Sidney Crosby expands on recovery process: ‘I can’t wait to just get back out there’

3 Comments

While Sidney Crosby’s big press conference took place on Wednesday, Crosby spoke a little bit more about what he’s been going through during the 2011 Player Media Tour today.

Dan Rosen described Crosby’s mood as generally informal on Thursday, as Crosby “essentially kicked up his heels” while he spent the day discussing hockey. One can imagine that the Pittsburgh Penguins star probably felt a sense of relief after stemming some – but probably not all – of the tide of speculation about his struggles with post-concussion syndrome.

To little surprise, Crosby admits that he’s been chomping at the bit to return to NHL action since he took that second hit on January 5, which makes the process that much more draining. That being said, he reiterated yesterday’s message that such a desire won’t force him to return before the time is right.

“I can’t wait just to get back out there,” Crosby said Thursday from the Prudential Center, where he spent his portion of the Player Media Tour. “I know when that time comes I’m going to be confident and ready for that. I don’t think there is going to be any doubt in my mind about whether I’m going to be able to do that. That’s why it’s important to make sure when I do come back that everything is right.”

Some might have been frustrated that Crosby didn’t break his silence earlier, but the high-profile center’s reasoning for keeping quiet was sound. The fuzzy nature of concussions means that updates aren’t always very concrete or consistent.

“It’s nice just to let everyone know that it’s not always consistent, that there are good days and bad days throughout the healing process,” Crosby said. “It’s good to educate and have people realize the way it’s been. If anything, things are progressing well and I’m excited to get back on the ice.”

Asked why he didn’t talk earlier this offseason about his recovery, Crosby said he couldn’t because “there would have been a different story on most days.”

“It wasn’t that I didn’t want to say anything; it was making sure what I was saying was completely right,” he continued. “With this injury, it’s not always clear cut. There is a lot of unknown. There are good days and after those good days I could say everything is great. Then there are bad days and everything is not so great. It’s just a matter of waiting until things change a bit.”

While there is still a lot that is unknown about head injuries, there are also examples of NHL players who dealt with similar issues. Some are cautionary tales, such as the (seemingly) hasty returns of Eric Lindros and Marc Savard, which many believe contributed to their premature retirements and/or on-ice declines. That being said, Crosby could look to his frequent Team Canada linemate Patrice Bergeron as an example that these situations aren’t always dead ends, either.

“Bergie is a guy that I played with and he’s someone who came back this year and won the Cup after going through a pretty tough ordeal with his concussion,” Crosby said. “That’s pretty encouraging to me to see someone who has gone through something very similar. He’s out there playing the exact same way. He won the Stanley Cup and things are much, much better. That’s encouraging.”

Bergeron’s uneven path also provides evidence that it’s not always a straightforward process, either. We’ll just have to wait and see how the process goes, but it seems like there are signs of optimism that Crosby will be back on the ice at some point – let’s just hope that optimism is met with the proper amount of caution. Every indication is that should be the case.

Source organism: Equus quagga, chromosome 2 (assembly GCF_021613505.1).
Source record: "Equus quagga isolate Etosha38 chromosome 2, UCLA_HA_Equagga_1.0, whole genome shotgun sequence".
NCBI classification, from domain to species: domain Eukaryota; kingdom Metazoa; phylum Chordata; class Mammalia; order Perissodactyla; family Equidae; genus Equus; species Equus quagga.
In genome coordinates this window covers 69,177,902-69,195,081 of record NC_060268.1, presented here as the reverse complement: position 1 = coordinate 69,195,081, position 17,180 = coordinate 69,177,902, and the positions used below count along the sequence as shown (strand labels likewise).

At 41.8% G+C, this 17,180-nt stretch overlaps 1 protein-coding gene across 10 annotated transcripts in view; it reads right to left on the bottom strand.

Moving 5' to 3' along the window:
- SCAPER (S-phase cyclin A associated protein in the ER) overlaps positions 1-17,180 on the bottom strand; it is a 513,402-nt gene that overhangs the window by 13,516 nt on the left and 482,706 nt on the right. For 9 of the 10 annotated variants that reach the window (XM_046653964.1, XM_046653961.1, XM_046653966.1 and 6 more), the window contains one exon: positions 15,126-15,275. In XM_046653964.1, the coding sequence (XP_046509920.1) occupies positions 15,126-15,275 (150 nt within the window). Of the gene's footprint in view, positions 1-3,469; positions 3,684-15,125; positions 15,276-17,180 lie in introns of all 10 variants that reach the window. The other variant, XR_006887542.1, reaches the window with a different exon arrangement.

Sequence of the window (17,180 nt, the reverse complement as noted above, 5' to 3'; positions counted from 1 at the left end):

It’s Columbus Blue Jackets day at PHT

Getty
Leave a comment

The Columbus Blue Jackets made franchise history last season, reaching 50 wins and 108 points in a highly competitive Metropolitan Division.

Their campaign included a winning streak of 16 games and putting up 10 goals against the Montreal Canadiens. Consider last season a sizable step forward for this young group and a bounce-back year for goalie Sergei Bobrovsky, the Vezina Trophy winner.

Not only was their goalie recognized, but coach John Tortorella won the Jack Adams Award — several months after oddsmakers stated he’d be the first coach fired last season.

Despite a terrific regular season, the Blue Jackets were bested in the opening round by the Pittsburgh Penguins, who would eventually move on to win the Stanley Cup.

Following their playoff defeat, Blue Jackets general manager Jarmo Kekalainen pulled off a blockbuster deal with Chicago GM Stan Bowman, as Columbus acquired 2016 rookie of the year Artemi Panarin, forward Tyler Motte and a draft pick in exchange for Brandon Saad, goalie Anton Forsberg and a draft pick next year.

In Panarin, the Blue Jackets get a 25-year-old forward that has reached the 30-goal mark in each of his first two NHL seasons while getting to play on a line with Patrick Kane in Chicago. He also has two more years remaining on his current contract, which carries an annual $6 million cap hit, per CapFriendly.

Columbus also acquired Jordan Schroeder from the Wild and signed him to a two-year contract extension, and bought out veteran forward Scott Hartnell. On Monday, the Blue Jackets signed college free agent defender Doyle Somerby.

Right now, the Blue Jackets still have two restricted free agents in Josh Anderson and Alexander Wennberg to get signed.

Today at PHT, we’ll discuss the key storylines facing the Blue Jackets as training camp approaches.

 

Weight hopes Eberle can re-discover ‘eye of the tiger’ with Islanders

AP
Leave a comment

This post is part of Islanders Day on PHT…

Jordan Eberle had a difficult season at times in 2016-17.